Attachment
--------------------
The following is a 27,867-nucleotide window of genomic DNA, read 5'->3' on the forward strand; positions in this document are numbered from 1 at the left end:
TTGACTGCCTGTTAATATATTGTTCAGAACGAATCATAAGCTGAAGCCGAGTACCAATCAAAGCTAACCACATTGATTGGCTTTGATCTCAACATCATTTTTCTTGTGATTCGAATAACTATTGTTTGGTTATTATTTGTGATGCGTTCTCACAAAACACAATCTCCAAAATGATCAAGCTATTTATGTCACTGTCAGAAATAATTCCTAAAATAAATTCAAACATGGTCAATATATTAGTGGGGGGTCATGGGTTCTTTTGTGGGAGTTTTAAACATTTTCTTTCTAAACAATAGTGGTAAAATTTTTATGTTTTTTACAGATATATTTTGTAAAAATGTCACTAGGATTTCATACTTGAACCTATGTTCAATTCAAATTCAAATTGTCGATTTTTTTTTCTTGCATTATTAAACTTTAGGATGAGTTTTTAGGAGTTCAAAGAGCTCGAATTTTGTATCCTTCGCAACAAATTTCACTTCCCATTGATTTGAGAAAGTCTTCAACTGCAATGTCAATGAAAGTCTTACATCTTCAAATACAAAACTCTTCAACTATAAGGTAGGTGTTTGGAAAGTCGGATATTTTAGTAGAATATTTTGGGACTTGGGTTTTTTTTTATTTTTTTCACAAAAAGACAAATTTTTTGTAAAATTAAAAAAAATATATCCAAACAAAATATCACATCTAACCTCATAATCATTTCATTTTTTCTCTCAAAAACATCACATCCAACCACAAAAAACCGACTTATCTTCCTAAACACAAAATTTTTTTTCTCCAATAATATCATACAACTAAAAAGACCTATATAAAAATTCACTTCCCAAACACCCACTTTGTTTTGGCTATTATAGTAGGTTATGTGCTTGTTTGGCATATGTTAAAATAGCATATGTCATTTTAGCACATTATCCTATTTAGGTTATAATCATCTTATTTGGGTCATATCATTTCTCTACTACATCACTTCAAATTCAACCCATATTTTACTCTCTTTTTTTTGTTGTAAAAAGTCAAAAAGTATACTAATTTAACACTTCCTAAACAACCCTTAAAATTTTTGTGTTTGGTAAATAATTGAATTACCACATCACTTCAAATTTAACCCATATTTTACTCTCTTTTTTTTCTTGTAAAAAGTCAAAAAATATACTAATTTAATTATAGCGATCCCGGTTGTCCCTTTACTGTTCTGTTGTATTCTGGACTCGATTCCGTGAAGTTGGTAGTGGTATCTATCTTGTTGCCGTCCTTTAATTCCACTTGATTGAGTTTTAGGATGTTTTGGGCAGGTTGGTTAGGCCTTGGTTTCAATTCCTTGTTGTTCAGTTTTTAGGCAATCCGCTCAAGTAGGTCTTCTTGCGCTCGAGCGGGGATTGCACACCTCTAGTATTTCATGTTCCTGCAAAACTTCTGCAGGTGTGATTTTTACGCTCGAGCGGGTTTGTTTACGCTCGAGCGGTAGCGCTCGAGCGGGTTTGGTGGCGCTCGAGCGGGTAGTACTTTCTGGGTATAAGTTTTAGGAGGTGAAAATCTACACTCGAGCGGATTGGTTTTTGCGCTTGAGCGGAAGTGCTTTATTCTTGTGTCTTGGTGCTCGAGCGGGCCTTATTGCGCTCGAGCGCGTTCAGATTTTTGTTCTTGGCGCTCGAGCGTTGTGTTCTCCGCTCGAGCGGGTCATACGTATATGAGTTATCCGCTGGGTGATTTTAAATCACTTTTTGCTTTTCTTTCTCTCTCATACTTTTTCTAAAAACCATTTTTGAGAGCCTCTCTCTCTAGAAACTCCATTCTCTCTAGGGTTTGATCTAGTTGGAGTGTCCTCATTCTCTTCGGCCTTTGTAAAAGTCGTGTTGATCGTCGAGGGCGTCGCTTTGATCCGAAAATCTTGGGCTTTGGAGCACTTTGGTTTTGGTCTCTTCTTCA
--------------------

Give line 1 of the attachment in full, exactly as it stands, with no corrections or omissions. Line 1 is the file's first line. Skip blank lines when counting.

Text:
The following is a 27,867-nucleotide window of genomic DNA, read 5'->3' on the forward strand; positions in this document are numbered from 1 at the left end: